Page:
Depth sensor filters out ambient infrared light for outdoor use
Researchers at MIT have developed an infrared depth-sensing system built from a smartphone with a laser attached that can work outdoors as well as in, which could be beneficial for future field activities.
The Microsoft Kinect was a boon to robotics researchers. The cheap, off-the-shelf depth sensor allowed them to quickly and cost-effectively prototype innovative systems that enable robots to map, interpret, and navigate their environments.
However, sensors like the Kinect, which use infrared light to gauge depth, are confused by ambient infrared light. Even indoors, they tend to require low-light conditions, and outdoors, they're hopeless.
At the International Conference on Robotics and Automation in May, researchers from MIT's Computer Science and Artificial Intelligence Laboratory (CSAIL) will present a new infrared depth-sensing system, built from a smartphone with a $10 laser attached to it, that works outdoors as well as in.
The researchers envision that cellphones with cheap, built-in infrared lasers could be snapped into personal vehicles, such as golf carts or wheelchairs, to help render them autonomous. A version of the system could also be built into small autonomous robots, like the package-delivery drones proposed by Amazon, whose wide deployment in unpredictable environments would prohibit the use of expensive laser rangefinders.
"My group has been strongly pushing for a device-centric approach to smarter cities, versus today's largely vehicle-centric or infrastructure-centric approach," said Li-Shiuan Peh, a professor of electrical engineering and computer science whose group developed the system. "This is because phones have a more rapid upgrade-and-replacement cycle than vehicles. Cars are replaced in the timeframe of a decade, while phones are replaced every one or two years. This has led to drivers just using phone GPS today, as it works well, is pervasive, and stays up-to-date. I believe the device industry will increasingly drive the future of transportation."
Joining Peh on the paper is author Jason Gao, an MIT PhD student in electrical engineering and computer science and a member of Peh's group.
Infrared depth sensors come in several varieties, but they all emit bursts of laser light into the environment and measure the reflections. Infrared light from the sun or man-made sources can swamp the reflected signal, rendering the measurements meaningless.
To compensate, commercial laser rangefinders use higher-energy bursts of light. But to limit the risk of eye damage, those bursts need to be extremely short. And detecting such short-lived reflections requires sophisticated hardware that pushes the devices' cost into the thousands of dollars.
Gao and Peh's system instead performs several measurements, timing them to the emission of low-energy light bursts. Essentially, it captures four frames of video, two of which record reflections of laser signals and two of which record only the ambient infrared light. It then simply subtracts the ambient light from its other measurements.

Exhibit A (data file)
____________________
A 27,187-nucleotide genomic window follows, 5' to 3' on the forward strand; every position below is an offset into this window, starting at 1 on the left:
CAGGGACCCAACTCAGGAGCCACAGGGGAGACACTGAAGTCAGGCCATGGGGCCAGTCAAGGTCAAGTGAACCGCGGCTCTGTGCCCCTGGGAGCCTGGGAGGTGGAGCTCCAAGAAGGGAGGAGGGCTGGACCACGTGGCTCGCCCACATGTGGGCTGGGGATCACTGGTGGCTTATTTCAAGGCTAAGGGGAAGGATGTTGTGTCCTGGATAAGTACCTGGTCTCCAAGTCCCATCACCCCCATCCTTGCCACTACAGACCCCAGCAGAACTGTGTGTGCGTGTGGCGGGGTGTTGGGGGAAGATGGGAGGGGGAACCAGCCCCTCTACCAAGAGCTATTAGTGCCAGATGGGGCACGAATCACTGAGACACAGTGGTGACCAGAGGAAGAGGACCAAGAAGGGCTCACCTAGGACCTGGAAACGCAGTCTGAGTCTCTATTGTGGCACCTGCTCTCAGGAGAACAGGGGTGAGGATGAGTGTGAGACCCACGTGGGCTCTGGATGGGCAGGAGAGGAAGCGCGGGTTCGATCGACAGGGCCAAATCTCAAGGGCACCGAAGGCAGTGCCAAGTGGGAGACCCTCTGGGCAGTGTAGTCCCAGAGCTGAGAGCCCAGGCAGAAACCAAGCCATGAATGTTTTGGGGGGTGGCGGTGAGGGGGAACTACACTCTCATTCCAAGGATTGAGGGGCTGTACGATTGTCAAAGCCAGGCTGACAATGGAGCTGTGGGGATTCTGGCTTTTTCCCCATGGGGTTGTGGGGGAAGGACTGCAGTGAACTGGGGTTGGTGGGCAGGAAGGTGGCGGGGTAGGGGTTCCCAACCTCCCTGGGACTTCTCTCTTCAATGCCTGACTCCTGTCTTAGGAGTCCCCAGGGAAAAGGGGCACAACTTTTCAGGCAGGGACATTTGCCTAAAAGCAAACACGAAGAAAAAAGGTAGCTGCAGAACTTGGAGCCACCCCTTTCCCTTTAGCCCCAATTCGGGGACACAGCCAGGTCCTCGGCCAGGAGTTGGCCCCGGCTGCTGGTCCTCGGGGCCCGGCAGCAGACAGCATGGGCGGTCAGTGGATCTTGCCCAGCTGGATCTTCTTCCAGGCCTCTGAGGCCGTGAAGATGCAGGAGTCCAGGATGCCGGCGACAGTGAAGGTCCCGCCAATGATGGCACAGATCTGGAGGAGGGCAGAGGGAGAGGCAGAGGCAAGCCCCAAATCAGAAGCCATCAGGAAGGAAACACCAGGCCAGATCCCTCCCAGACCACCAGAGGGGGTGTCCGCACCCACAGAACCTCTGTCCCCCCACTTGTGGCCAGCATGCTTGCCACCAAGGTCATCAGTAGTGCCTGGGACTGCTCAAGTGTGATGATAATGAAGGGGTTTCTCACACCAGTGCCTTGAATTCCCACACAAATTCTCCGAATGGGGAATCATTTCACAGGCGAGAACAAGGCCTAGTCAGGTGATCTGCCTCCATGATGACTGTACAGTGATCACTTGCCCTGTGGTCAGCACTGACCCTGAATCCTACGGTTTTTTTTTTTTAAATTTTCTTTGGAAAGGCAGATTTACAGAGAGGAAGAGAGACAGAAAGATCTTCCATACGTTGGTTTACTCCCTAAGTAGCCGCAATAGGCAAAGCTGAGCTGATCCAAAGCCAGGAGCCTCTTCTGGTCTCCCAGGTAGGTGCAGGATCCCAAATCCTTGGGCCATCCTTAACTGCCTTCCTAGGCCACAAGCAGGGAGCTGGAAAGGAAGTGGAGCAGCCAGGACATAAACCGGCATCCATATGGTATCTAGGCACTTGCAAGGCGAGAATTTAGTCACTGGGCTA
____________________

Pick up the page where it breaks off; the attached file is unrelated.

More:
In their prototype, the researchers used a phone with a 30-frame-per-second (fps) camera, so capturing four images imposed a delay of about an eighth of a second. But 240 fps cameras, which would reduce that delay to a 60th of a second, are already commercially available.
The system uses a technique called active triangulation. The laser, which is mounted at the bottom of the phone in the prototype, emits light in a single plane. The angle of the returning light can thus be gauged from where it falls on the camera's 2D sensor.
At ranges of 3 to 4 m, the system gauges depth to an accuracy measured in millimeters, while at 5 m, the accuracy declines to 6 cm. The researchers tested their system on a driverless golf cart developed by the Singapore-MIT Alliance for Research and Technology and found that its depth resolution should be adequate for vehicles moving at rates of up to 15 km per hour.
Imminent advances in camera technology could improve those figures, however. Currently, most cellphone cameras have what's called a rolling shutter. That means that the camera reads off the measurements from one row of photodetectors before moving on to the next one. An exposure that lasts one-thirtieth of a second may actually consist of a thousand sequential one-row measurements.
In Gao and Peh's prototype, the outgoing light pulse has to last long enough that its reflection will register no matter which row it happens to strike. Future smartphone cameras, however, will have a "global shutter," meaning that they will read off measurements from all their photodetectors at once. That would enable the system to emit shorter light bursts, which could consequently have higher energies, increasing the effective range.
Massachusetts Institute of Technology (MIT)
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